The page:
Real Leaders

Becoming an Exceptional CEO is a Game of Inches. Impatience is Your Foe

Mature businessman looking out of window

The only way to become good at something is to practice the ordinary basics for an uncommon length of time. Most people get bored. They want excitement. They want something to talk about, and no- one talks about the boring basics. Boredom encourages you to stop doing what you know works and do something that might work.” – Farnam Street

I’ve had my struggles with ambition. 

For those familiar with the Enneagram tool for developing leaders, one of the nine Enneagram types is the Competitive Achiever, which describes individuals whose core motivation is to win or impress. 

It has its upsides in that these sorts of individuals get a lot done and create much energy that sweeps others up in their endeavors.

But there is a downside. Impatience.

Over time, I have learned to wait. To not act. To observe and consider my plans more carefully before I pull the trigger. To not put the rush of achievement aside and find a wiser part of me, has a better perspective, and makes better-informed choices.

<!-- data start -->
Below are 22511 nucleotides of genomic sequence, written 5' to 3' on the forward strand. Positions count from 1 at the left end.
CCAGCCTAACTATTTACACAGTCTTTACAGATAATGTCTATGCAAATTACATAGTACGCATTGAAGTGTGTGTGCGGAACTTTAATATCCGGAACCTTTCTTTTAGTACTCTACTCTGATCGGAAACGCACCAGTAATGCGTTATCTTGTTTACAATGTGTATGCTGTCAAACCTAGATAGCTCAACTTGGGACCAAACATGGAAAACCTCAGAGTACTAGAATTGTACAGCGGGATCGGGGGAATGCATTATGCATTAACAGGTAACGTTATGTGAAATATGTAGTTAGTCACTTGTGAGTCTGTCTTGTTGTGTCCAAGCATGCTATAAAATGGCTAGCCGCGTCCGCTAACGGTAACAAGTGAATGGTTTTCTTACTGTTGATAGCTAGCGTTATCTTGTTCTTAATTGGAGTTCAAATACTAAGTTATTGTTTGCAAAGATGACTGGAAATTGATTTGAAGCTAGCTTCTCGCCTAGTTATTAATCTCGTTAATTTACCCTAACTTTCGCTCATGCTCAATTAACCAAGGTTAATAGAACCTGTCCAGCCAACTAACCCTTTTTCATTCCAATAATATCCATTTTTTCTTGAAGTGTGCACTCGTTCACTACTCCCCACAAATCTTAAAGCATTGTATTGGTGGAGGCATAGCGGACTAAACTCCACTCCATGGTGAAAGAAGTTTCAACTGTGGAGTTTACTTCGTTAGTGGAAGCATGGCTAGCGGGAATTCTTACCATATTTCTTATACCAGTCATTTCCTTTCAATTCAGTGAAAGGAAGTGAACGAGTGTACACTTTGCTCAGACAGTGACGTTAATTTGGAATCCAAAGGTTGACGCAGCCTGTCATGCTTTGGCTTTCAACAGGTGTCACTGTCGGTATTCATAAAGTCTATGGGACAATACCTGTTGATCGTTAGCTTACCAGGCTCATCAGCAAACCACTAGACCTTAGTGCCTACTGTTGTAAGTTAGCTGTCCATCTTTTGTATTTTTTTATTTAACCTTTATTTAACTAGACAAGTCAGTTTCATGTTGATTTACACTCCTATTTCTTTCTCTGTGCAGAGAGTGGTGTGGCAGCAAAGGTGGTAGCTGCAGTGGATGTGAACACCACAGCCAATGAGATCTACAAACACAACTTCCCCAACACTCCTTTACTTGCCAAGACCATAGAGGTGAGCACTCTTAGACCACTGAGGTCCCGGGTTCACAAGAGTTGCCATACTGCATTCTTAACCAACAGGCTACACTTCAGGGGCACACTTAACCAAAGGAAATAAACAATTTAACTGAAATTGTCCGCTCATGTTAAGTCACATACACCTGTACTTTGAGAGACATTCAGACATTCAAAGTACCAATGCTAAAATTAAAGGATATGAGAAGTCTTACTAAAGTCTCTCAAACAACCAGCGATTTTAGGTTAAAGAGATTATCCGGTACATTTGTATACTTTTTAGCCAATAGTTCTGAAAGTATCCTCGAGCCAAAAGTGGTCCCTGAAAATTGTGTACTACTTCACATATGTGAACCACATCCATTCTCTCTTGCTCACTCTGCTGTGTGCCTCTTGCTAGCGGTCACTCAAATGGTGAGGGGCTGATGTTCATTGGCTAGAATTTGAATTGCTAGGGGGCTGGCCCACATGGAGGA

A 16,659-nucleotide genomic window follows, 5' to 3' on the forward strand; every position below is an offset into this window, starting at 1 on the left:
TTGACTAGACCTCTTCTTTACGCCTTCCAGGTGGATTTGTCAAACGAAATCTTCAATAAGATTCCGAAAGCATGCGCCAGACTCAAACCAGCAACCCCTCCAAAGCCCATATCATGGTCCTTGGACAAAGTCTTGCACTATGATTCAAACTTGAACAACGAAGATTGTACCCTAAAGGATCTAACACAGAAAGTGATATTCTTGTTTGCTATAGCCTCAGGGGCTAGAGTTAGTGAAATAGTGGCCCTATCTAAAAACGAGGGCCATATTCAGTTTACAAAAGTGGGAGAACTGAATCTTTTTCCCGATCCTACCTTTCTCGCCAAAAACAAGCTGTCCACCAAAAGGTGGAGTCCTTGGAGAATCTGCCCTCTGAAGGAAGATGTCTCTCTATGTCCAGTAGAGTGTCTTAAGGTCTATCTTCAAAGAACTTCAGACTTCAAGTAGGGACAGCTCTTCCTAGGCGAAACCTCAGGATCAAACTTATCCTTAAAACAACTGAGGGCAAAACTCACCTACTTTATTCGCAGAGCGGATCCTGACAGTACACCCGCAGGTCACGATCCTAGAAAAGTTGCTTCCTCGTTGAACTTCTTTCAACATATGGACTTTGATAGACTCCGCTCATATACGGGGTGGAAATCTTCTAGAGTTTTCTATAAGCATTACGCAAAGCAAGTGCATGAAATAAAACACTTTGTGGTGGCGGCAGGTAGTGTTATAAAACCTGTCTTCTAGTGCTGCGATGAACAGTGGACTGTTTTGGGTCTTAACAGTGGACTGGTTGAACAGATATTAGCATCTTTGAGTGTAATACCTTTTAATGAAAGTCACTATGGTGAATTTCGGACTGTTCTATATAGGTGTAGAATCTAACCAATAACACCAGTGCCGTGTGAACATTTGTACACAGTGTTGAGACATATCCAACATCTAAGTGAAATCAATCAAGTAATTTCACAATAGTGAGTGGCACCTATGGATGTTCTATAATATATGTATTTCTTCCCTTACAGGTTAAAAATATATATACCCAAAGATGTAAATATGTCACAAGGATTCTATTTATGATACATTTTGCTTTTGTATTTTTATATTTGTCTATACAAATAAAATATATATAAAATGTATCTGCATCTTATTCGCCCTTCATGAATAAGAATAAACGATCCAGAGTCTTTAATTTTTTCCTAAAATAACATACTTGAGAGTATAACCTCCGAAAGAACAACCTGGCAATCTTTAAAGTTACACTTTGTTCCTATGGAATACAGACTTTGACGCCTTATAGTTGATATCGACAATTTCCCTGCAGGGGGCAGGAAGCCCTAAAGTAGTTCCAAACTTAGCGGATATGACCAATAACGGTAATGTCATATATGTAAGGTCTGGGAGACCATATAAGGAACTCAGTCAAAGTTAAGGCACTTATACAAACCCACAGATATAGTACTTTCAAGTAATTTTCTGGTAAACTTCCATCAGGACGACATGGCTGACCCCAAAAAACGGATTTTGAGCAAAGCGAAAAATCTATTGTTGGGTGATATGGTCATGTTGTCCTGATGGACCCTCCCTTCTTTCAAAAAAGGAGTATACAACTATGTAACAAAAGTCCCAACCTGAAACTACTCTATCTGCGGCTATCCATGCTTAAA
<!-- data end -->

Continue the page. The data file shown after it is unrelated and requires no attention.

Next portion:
When it comes to building your CEO skill set, the truth is that it is a long journey. Not a taxing journey – quite the opposite. But becoming a stand-out CEO is not an overnight thing and requires inch-gains over a long period to build a set of competencies that are sufficiently advanced to meet the requirements of the CEO role. 

My observation is that impatience can wreck the process of becoming a higher-order CEO. 

The desire to move the needle quickly by demanding instant results gets in the way of building this nuanced skill set. Impatience is an energy rush that eviscerates the care, dedication, and fine attention to detail that separates exceptional CEOs from average CEOs.

Take internal communication as an example. You can bang out an email that lays out your requirements. Or you can craft a communique that has a story to it, references anecdotal evidence, uses descriptive metaphors, and generously shares your insight and struggles. 

A quick email will do the job, but a communique will move people permanently by being compelling, persuasive, and enticing. The benefits will continue to pay dividends down the line and likely avoid the need for more directive and instructional communication.

You might question the ROT (Return on Time) of such efforts if you are impatient about your craft. 

But take the long view and recognize the wisdom in the above quote. You’ll warm to the task, do it excellently, and take one more step toward becoming a higher-order CEO, aggregating the myriad benefits along the way.

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